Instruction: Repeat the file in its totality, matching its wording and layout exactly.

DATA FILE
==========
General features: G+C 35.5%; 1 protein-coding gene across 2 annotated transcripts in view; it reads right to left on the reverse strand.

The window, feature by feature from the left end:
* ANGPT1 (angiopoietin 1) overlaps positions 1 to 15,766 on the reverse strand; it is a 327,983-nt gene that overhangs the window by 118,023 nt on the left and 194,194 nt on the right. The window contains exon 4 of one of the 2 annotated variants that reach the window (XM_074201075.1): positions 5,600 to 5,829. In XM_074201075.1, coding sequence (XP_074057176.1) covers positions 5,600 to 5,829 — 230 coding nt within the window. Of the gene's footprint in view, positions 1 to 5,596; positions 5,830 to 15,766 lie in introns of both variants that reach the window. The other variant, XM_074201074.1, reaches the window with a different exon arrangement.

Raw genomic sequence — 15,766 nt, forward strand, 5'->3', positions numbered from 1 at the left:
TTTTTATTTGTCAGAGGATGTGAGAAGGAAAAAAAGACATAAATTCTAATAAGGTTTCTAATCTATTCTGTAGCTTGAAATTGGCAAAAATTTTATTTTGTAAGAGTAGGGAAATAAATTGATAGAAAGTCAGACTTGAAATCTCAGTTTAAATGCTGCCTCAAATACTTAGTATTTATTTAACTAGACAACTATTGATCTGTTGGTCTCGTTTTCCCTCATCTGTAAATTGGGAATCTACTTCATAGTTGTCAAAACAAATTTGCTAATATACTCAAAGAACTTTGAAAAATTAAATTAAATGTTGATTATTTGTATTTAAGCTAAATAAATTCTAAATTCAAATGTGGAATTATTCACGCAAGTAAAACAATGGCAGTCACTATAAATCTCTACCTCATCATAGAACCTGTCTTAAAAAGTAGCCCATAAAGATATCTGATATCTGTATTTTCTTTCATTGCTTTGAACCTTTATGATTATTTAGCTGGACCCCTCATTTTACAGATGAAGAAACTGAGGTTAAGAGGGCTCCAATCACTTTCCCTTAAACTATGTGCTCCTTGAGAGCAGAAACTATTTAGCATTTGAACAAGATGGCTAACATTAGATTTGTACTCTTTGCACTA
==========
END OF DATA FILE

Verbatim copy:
General features: G+C 35.5%; 1 protein-coding gene across 2 annotated transcripts in view; it reads right to left on the reverse strand.

The window, feature by feature from the left end:
* ANGPT1 (angiopoietin 1) overlaps positions 1 to 15,766 on the reverse strand; it is a 327,983-nt gene that overhangs the window by 118,023 nt on the left and 194,194 nt on the right. The window contains exon 4 of one of the 2 annotated variants that reach the window (XM_074201075.1): positions 5,600 to 5,829. In XM_074201075.1, coding sequence (XP_074057176.1) covers positions 5,600 to 5,829 — 230 coding nt within the window. Of the gene's footprint in view, positions 1 to 5,596; positions 5,830 to 15,766 lie in introns of both variants that reach the window. The other variant, XM_074201074.1, reaches the window with a different exon arrangement.

Raw genomic sequence — 15,766 nt, forward strand, 5'->3', positions numbered from 1 at the left:
TTTTTATTTGTCAGAGGATGTGAGAAGGAAAAAAAGACATAAATTCTAATAAGGTTTCTAATCTATTCTGTAGCTTGAAATTGGCAAAAATTTTATTTTGTAAGAGTAGGGAAATAAATTGATAGAAAGTCAGACTTGAAATCTCAGTTTAAATGCTGCCTCAAATACTTAGTATTTATTTAACTAGACAACTATTGATCTGTTGGTCTCGTTTTCCCTCATCTGTAAATTGGGAATCTACTTCATAGTTGTCAAAACAAATTTGCTAATATACTCAAAGAACTTTGAAAAATTAAATTAAATGTTGATTATTTGTATTTAAGCTAAATAAATTCTAAATTCAAATGTGGAATTATTCACGCAAGTAAAACAATGGCAGTCACTATAAATCTCTACCTCATCATAGAACCTGTCTTAAAAAGTAGCCCATAAAGATATCTGATATCTGTATTTTCTTTCATTGCTTTGAACCTTTATGATTATTTAGCTGGACCCCTCATTTTACAGATGAAGAAACTGAGGTTAAGAGGGCTCCAATCACTTTCCCTTAAACTATGTGCTCCTTGAGAGCAGAAACTATTTAGCATTTGAACAAGATGGCTAACATTAGATTTGTACTCTTTGCACTA